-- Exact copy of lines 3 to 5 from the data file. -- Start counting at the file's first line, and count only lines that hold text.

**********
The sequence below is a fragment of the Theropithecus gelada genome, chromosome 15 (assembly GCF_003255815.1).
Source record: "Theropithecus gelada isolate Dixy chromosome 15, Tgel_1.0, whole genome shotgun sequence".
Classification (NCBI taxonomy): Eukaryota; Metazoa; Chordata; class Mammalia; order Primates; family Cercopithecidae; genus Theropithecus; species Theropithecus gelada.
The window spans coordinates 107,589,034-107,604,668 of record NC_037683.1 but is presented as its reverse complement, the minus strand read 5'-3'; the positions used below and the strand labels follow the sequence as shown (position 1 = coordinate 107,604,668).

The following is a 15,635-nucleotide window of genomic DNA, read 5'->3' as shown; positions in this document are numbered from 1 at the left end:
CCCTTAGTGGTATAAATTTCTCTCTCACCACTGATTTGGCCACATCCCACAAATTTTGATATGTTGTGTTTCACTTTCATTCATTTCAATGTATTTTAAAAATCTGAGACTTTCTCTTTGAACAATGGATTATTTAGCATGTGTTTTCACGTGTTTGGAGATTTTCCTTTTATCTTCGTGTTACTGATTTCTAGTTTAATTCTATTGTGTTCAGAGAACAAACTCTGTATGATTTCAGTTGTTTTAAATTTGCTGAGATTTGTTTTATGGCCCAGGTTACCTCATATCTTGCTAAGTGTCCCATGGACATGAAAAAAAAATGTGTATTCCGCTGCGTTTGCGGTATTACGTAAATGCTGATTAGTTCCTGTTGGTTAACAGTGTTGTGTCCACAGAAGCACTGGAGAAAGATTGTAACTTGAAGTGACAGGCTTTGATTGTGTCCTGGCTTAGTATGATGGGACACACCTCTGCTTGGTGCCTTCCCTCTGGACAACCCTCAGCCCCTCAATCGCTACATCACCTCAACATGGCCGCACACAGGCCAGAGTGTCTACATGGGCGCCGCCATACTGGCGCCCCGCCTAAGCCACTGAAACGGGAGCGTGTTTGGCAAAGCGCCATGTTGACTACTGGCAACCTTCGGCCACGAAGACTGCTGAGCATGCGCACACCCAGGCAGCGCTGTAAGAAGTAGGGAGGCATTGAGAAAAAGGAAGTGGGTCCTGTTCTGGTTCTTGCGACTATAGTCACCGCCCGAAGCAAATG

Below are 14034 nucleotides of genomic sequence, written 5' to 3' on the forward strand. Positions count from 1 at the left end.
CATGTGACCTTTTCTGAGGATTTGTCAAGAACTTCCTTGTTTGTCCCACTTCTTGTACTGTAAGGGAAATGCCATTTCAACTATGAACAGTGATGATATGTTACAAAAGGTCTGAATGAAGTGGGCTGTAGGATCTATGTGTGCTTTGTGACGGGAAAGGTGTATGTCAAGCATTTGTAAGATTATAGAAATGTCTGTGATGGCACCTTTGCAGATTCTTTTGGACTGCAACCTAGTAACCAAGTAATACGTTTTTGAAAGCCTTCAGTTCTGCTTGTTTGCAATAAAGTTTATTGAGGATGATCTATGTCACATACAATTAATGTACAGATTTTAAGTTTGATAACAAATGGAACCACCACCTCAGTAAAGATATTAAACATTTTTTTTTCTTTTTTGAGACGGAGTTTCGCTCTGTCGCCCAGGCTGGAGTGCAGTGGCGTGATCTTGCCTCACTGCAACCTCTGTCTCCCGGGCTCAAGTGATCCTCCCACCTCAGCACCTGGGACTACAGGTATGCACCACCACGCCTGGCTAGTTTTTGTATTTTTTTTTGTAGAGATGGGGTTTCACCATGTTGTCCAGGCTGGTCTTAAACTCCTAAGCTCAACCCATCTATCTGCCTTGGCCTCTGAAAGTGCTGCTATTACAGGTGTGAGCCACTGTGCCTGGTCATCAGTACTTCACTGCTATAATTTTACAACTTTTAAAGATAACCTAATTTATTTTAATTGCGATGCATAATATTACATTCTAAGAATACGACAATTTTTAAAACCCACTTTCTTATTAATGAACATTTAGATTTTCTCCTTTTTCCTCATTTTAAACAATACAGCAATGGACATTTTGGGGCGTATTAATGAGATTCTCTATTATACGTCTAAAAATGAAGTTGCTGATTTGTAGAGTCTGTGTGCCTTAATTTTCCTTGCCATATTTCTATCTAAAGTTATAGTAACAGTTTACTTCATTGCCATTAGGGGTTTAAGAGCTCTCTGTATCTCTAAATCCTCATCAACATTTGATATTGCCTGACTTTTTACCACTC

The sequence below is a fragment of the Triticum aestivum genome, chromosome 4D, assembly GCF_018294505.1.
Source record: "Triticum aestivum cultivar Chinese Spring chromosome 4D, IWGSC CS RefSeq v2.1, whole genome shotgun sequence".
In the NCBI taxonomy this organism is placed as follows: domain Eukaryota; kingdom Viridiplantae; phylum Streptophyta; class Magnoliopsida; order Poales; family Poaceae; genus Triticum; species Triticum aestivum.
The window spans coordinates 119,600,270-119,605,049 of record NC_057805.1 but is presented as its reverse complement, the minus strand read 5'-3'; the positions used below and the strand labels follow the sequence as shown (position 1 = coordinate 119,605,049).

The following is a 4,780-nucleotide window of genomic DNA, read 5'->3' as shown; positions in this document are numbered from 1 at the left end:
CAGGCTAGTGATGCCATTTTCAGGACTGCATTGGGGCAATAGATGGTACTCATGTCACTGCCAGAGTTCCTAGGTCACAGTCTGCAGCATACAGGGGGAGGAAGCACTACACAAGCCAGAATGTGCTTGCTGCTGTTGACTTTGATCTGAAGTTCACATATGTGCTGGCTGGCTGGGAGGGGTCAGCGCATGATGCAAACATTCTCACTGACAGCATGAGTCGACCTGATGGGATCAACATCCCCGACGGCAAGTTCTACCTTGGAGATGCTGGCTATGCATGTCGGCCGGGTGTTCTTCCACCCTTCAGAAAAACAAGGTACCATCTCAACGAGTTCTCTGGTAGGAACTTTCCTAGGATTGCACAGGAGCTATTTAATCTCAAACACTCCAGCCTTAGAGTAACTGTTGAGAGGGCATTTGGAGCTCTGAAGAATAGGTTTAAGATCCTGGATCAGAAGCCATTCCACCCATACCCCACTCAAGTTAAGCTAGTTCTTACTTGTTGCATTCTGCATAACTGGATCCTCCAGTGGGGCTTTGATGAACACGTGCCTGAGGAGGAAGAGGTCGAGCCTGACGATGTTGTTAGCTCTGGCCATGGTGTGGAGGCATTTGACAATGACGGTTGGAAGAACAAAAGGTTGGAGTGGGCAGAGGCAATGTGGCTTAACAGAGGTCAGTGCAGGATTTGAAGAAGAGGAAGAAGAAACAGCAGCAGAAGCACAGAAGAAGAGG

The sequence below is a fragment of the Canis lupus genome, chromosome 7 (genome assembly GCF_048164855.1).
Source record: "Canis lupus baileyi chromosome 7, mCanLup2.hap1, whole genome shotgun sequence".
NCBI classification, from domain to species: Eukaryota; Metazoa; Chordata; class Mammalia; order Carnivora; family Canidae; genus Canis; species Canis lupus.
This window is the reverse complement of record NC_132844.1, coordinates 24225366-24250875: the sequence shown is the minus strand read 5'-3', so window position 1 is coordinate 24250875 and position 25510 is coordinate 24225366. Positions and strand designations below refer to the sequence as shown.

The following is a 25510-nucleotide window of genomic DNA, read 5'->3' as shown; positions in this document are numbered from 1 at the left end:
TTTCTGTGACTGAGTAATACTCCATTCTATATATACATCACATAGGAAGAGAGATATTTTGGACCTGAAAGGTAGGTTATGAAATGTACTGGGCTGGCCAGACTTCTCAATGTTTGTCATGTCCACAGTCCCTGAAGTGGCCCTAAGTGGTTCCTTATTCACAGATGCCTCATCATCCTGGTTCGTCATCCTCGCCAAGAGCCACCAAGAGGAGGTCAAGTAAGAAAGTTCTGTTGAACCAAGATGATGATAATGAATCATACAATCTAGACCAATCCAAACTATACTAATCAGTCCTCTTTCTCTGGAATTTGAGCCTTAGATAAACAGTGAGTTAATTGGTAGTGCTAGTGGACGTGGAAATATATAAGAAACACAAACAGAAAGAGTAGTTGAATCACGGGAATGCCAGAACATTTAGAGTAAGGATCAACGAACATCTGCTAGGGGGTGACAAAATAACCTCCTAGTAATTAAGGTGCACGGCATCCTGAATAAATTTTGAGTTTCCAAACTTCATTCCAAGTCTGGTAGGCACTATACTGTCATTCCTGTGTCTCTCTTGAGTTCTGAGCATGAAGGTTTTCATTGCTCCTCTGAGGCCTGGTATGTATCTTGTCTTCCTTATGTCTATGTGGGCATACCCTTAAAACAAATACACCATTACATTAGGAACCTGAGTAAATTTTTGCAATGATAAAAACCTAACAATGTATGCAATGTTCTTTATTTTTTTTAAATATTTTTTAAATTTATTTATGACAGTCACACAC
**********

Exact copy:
Classification (NCBI taxonomy): Eukaryota; Metazoa; Chordata; class Mammalia; order Primates; family Cercopithecidae; genus Theropithecus; species Theropithecus gelada.
The window spans coordinates 107,589,034-107,604,668 of record NC_037683.1 but is presented as its reverse complement, the minus strand read 5'-3'; the positions used below and the strand labels follow the sequence as shown (position 1 = coordinate 107,604,668).

The following is a 15,635-nucleotide window of genomic DNA, read 5'->3' as shown; positions in this document are numbered from 1 at the left end: